My wife bought me an Apple Watch for Christmas. She’s had one since they were released, back in 2015, and loves it.
I had held off – I’m a bit of a traditionalist when it comes to watches, I love the classical face of a ‘proper’ watch. But, month on month, I followed progress as the usefulness of her watch grew,… and finally decided I’d give it a go. I’m very happy with it. I like the way you can tailor its functions and add ‘complications’ to each face, giving you fast access to digital services such as reminders, alarms, weather and even phone calls on your wrist. Then there are the health ‘apps’; a whole world in themselves.
It’s also beautifully integrated with Apple’s laptop computers, and we’ve had those for decades. I no longer need to logon to my Apple technology, the watch does it for me.
It made me reflect on how far watches have come, and that took me back to a time in childhood when I got my first one…
The small watch with the battered black strap lay on the ‘repair’ table, illuminated by the diffuse light from my father’s old table lamp. The lamp had a tattered and bent pink shade that betrayed its bedroom origins. Its base was surrounded by the screwdrivers, long tweezers and strange clasps of my father’s favourite hobby – watch repairing and restoration.
He was quite good at it and it brought in a small, secondary income to supplement his pay as an engineer for a fire alarm company. He was better at fixing watches than televisions; a fact made evident by the many dusty TV sets to be found In the darker corners of our home, most of them in various states of part-repair. I remember many of the neighbours calling to ask exactly when their sets might be returned… He was not a man to be hurried, my dad.
He gave the child’s watch a final examination and passed it to me. It had been one of a bundle that a friend had given him for spares. In this case only the strap was broken, and he’d just finished adding a new one. As soon as I saw it, I badgered him for it to be mine. The fact that it actually worked was a major attraction, too.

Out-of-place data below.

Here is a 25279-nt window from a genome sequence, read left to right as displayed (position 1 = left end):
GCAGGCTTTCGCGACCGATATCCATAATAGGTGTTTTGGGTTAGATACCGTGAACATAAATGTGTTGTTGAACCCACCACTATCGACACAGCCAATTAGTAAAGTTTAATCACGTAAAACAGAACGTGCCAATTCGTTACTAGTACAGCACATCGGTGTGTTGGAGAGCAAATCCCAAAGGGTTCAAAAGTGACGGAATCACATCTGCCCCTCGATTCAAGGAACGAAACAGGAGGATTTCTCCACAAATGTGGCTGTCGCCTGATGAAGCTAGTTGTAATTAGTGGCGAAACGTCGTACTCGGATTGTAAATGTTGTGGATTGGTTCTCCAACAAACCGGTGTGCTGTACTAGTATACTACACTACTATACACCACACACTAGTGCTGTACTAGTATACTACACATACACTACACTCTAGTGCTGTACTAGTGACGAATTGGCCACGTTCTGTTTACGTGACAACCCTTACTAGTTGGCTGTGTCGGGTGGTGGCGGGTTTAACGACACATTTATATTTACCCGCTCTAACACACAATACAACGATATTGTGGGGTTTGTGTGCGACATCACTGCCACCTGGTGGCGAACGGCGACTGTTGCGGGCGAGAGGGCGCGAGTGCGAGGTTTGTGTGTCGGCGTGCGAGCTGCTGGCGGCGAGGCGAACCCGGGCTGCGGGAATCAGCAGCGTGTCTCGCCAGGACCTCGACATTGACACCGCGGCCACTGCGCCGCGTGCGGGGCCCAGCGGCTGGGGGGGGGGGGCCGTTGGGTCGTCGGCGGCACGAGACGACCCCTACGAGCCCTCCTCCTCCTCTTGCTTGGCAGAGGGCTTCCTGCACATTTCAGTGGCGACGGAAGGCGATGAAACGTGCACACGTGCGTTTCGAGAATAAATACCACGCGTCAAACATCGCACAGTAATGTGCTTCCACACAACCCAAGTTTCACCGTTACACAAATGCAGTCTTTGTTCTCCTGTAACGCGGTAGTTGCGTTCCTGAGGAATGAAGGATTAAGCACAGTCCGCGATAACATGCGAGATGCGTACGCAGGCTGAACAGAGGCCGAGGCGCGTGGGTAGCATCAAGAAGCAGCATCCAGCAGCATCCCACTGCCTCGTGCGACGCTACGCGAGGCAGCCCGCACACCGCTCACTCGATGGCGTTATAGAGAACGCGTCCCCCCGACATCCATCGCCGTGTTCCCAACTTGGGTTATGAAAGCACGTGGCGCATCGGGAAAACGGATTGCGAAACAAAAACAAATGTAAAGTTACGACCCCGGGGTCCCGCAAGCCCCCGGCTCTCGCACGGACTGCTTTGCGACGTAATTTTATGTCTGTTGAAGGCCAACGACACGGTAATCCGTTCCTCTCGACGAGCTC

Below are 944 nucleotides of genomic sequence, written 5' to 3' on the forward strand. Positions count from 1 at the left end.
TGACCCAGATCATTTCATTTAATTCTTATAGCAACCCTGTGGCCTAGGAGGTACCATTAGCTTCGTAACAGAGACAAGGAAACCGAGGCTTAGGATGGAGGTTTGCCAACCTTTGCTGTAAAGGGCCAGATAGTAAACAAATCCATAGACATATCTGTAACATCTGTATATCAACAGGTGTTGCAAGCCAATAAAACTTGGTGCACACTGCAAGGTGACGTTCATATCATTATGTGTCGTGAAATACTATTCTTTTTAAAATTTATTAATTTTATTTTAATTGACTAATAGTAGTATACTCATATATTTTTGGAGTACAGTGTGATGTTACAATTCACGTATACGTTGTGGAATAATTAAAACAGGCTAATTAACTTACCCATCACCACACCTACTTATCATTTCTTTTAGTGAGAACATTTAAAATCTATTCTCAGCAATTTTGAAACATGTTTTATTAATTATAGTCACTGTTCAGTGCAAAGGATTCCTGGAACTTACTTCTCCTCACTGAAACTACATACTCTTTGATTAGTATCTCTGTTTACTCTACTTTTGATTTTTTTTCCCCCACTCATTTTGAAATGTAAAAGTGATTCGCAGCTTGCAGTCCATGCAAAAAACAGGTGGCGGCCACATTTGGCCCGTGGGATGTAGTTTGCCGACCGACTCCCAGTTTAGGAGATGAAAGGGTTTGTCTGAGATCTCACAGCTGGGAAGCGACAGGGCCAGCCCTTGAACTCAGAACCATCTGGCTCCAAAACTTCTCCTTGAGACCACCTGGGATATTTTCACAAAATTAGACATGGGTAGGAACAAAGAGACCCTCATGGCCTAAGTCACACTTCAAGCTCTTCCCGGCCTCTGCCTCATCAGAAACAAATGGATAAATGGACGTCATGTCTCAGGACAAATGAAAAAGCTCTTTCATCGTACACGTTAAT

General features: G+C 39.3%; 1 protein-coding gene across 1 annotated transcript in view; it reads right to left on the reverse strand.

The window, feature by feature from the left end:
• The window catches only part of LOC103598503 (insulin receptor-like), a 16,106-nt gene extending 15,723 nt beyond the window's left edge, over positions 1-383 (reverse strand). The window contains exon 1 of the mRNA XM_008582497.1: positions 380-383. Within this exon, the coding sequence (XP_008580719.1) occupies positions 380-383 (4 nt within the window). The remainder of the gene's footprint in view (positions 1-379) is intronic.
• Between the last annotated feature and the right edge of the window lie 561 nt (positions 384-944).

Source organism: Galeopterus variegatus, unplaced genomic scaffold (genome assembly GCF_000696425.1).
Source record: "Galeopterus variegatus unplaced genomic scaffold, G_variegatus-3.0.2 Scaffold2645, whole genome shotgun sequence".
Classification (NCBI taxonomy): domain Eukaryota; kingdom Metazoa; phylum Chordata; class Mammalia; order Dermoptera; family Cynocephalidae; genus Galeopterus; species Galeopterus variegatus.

“It’s not ideal…” he said, giving me a look I’d seldom seen. Later, I would recognise it as an adult running out of appropriate words. Back then, I just skipped off with my new watch, and its shiny new brown strap.
I was seven years old and about to return to the village primary school after the Christmas holidays. I think I ran all the way to school, despite the icy pavements. The Lancashire village of Ainsworth was on top of a hill and its roads and paths were seldom gritted. As I entered the playground, I made sure to wave my arm a lot, displaying my new possession, proudly.
Miss Crompton got us settled in for the new term. She was a good teacher, but like many spinster ladies of the time, was rather severe. It was the early 1960s after all, The world was a very different place, back then.
“Miss, miss!” Jennie Barlow cried, holding up her wrist. “I’ve got a new watch for Christmas.” This was followed by Amanda Johnson doing the same. “Mine’s a Minnie Mouse watch!” she cried, gleefully.
That was my cue. Proudly, I stuck up my left arm and said, “Miss, mine’s a Minnie Mouse watch, too..”
Miss Crompton gave me a passing version of my father’s strange look and said, “Don’t boys normally have a Mickey Mouse watch, Stephen?”
I was, of course crushed. It hadn’t occurred to me that boys had to have a male character watch. In that shamed moment, the meaning of my father’s enigmatic expression was made plain – as was his undoubted dilemma in letting me have this one. I turned to look into a sea of hooting boy faces.
“Tanham’s got a girl watch!” they laughed. Miss Crompton did not correct them. I never wore it again.
But there’s a final twist to the story.
Apple have thoughtfully provided a whole string of optional faces… one of which is a choice of Mickey or Minnie Mouse. So, when I want to brighten up a more serious moment or bring a smile to one of my monitored yoga or ‘walks with dog’ exercise periods, I flick the screen to my saved watch faces and me and the girl mouse smile at each other, conspiratorially.
They’re not laughing now!
©Stephen Tanham, 2021.
Stephen Tanham is a Director of the Silent Eye, A journey through the forest of personality to the sunrise of Being.